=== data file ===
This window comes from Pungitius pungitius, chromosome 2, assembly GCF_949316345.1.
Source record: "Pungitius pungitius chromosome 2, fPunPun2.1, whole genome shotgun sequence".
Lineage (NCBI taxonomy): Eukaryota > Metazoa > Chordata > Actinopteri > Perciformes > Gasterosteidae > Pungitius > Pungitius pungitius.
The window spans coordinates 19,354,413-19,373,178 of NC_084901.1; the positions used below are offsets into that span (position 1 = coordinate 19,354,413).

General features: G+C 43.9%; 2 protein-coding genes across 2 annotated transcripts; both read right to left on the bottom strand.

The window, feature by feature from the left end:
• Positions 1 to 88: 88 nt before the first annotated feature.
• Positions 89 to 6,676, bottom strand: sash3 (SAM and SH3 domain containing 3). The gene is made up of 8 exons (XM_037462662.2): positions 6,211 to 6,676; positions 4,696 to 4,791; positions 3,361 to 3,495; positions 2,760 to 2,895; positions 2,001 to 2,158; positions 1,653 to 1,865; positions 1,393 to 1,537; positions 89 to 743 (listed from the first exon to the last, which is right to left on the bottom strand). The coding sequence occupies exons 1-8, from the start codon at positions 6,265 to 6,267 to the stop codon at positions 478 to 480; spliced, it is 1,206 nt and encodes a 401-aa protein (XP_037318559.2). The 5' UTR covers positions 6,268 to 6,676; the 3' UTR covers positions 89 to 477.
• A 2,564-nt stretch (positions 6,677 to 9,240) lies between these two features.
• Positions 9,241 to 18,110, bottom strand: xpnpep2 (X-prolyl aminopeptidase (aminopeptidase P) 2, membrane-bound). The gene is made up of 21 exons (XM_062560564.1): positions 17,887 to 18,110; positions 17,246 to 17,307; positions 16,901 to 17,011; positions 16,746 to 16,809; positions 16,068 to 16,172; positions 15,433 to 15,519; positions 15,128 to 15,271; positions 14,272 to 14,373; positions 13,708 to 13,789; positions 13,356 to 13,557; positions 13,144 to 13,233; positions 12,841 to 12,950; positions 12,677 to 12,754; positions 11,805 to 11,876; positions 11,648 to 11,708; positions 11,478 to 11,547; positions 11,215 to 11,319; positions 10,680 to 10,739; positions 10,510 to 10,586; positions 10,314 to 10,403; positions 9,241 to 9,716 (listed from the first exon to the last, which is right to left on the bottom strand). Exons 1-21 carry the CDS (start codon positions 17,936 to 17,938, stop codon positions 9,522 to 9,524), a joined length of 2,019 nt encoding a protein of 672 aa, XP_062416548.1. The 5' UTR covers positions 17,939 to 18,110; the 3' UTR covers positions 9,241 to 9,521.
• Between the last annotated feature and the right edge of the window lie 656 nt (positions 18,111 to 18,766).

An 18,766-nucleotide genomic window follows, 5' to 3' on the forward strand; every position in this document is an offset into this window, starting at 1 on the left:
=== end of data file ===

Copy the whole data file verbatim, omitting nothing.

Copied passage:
This window comes from Pungitius pungitius, chromosome 2, assembly GCF_949316345.1.
Source record: "Pungitius pungitius chromosome 2, fPunPun2.1, whole genome shotgun sequence".
Lineage (NCBI taxonomy): Eukaryota > Metazoa > Chordata > Actinopteri > Perciformes > Gasterosteidae > Pungitius > Pungitius pungitius.
The window spans coordinates 19,354,413-19,373,178 of NC_084901.1; the positions used below are offsets into that span (position 1 = coordinate 19,354,413).

General features: G+C 43.9%; 2 protein-coding genes across 2 annotated transcripts; both read right to left on the bottom strand.

The window, feature by feature from the left end:
• Positions 1 to 88: 88 nt before the first annotated feature.
• Positions 89 to 6,676, bottom strand: sash3 (SAM and SH3 domain containing 3). The gene is made up of 8 exons (XM_037462662.2): positions 6,211 to 6,676; positions 4,696 to 4,791; positions 3,361 to 3,495; positions 2,760 to 2,895; positions 2,001 to 2,158; positions 1,653 to 1,865; positions 1,393 to 1,537; positions 89 to 743 (listed from the first exon to the last, which is right to left on the bottom strand). The coding sequence occupies exons 1-8, from the start codon at positions 6,265 to 6,267 to the stop codon at positions 478 to 480; spliced, it is 1,206 nt and encodes a 401-aa protein (XP_037318559.2). The 5' UTR covers positions 6,268 to 6,676; the 3' UTR covers positions 89 to 477.
• A 2,564-nt stretch (positions 6,677 to 9,240) lies between these two features.
• Positions 9,241 to 18,110, bottom strand: xpnpep2 (X-prolyl aminopeptidase (aminopeptidase P) 2, membrane-bound). The gene is made up of 21 exons (XM_062560564.1): positions 17,887 to 18,110; positions 17,246 to 17,307; positions 16,901 to 17,011; positions 16,746 to 16,809; positions 16,068 to 16,172; positions 15,433 to 15,519; positions 15,128 to 15,271; positions 14,272 to 14,373; positions 13,708 to 13,789; positions 13,356 to 13,557; positions 13,144 to 13,233; positions 12,841 to 12,950; positions 12,677 to 12,754; positions 11,805 to 11,876; positions 11,648 to 11,708; positions 11,478 to 11,547; positions 11,215 to 11,319; positions 10,680 to 10,739; positions 10,510 to 10,586; positions 10,314 to 10,403; positions 9,241 to 9,716 (listed from the first exon to the last, which is right to left on the bottom strand). Exons 1-21 carry the CDS (start codon positions 17,936 to 17,938, stop codon positions 9,522 to 9,524), a joined length of 2,019 nt encoding a protein of 672 aa, XP_062416548.1. The 5' UTR covers positions 17,939 to 18,110; the 3' UTR covers positions 9,241 to 9,521.
• Between the last annotated feature and the right edge of the window lie 656 nt (positions 18,111 to 18,766).

An 18,766-nucleotide genomic window follows, 5' to 3' on the forward strand; every position in this document is an offset into this window, starting at 1 on the left: